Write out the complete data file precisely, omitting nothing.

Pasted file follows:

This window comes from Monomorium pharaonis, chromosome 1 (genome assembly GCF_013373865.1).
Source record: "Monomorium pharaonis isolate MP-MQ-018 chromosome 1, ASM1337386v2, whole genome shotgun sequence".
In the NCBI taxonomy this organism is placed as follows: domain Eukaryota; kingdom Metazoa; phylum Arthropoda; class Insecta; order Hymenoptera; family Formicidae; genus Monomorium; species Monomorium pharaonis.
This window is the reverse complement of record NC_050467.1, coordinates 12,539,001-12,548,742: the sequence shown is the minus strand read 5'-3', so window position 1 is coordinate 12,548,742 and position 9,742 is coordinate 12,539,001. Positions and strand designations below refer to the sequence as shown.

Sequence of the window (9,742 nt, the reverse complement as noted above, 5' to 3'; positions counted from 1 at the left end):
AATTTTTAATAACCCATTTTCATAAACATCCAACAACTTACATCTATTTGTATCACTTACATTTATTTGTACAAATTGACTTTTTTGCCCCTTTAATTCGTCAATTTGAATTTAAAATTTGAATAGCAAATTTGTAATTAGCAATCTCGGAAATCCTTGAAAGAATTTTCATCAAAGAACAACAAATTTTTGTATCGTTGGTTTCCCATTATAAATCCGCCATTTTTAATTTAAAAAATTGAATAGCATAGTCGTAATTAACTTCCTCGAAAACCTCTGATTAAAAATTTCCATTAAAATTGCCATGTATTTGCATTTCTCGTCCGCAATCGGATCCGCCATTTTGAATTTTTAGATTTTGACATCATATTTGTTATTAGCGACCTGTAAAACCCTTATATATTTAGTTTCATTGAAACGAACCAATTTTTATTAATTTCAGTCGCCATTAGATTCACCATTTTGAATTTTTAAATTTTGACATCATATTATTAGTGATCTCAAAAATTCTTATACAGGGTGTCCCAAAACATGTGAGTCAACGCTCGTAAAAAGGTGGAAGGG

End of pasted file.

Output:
This window comes from Monomorium pharaonis, chromosome 1 (genome assembly GCF_013373865.1).
Source record: "Monomorium pharaonis isolate MP-MQ-018 chromosome 1, ASM1337386v2, whole genome shotgun sequence".
In the NCBI taxonomy this organism is placed as follows: domain Eukaryota; kingdom Metazoa; phylum Arthropoda; class Insecta; order Hymenoptera; family Formicidae; genus Monomorium; species Monomorium pharaonis.
This window is the reverse complement of record NC_050467.1, coordinates 12,539,001-12,548,742: the sequence shown is the minus strand read 5'-3', so window position 1 is coordinate 12,548,742 and position 9,742 is coordinate 12,539,001. Positions and strand designations below refer to the sequence as shown.

Sequence of the window (9,742 nt, the reverse complement as noted above, 5' to 3'; positions counted from 1 at the left end):
AATTTTTAATAACCCATTTTCATAAACATCCAACAACTTACATCTATTTGTATCACTTACATTTATTTGTACAAATTGACTTTTTTGCCCCTTTAATTCGTCAATTTGAATTTAAAATTTGAATAGCAAATTTGTAATTAGCAATCTCGGAAATCCTTGAAAGAATTTTCATCAAAGAACAACAAATTTTTGTATCGTTGGTTTCCCATTATAAATCCGCCATTTTTAATTTAAAAAATTGAATAGCATAGTCGTAATTAACTTCCTCGAAAACCTCTGATTAAAAATTTCCATTAAAATTGCCATGTATTTGCATTTCTCGTCCGCAATCGGATCCGCCATTTTGAATTTTTAGATTTTGACATCATATTTGTTATTAGCGACCTGTAAAACCCTTATATATTTAGTTTCATTGAAACGAACCAATTTTTATTAATTTCAGTCGCCATTAGATTCACCATTTTGAATTTTTAAATTTTGACATCATATTATTAGTGATCTCAAAAATTCTTATACAGGGTGTCCCAAAACATGTGAGTCAACGCTCGTAAAAAGGTGGAAGGG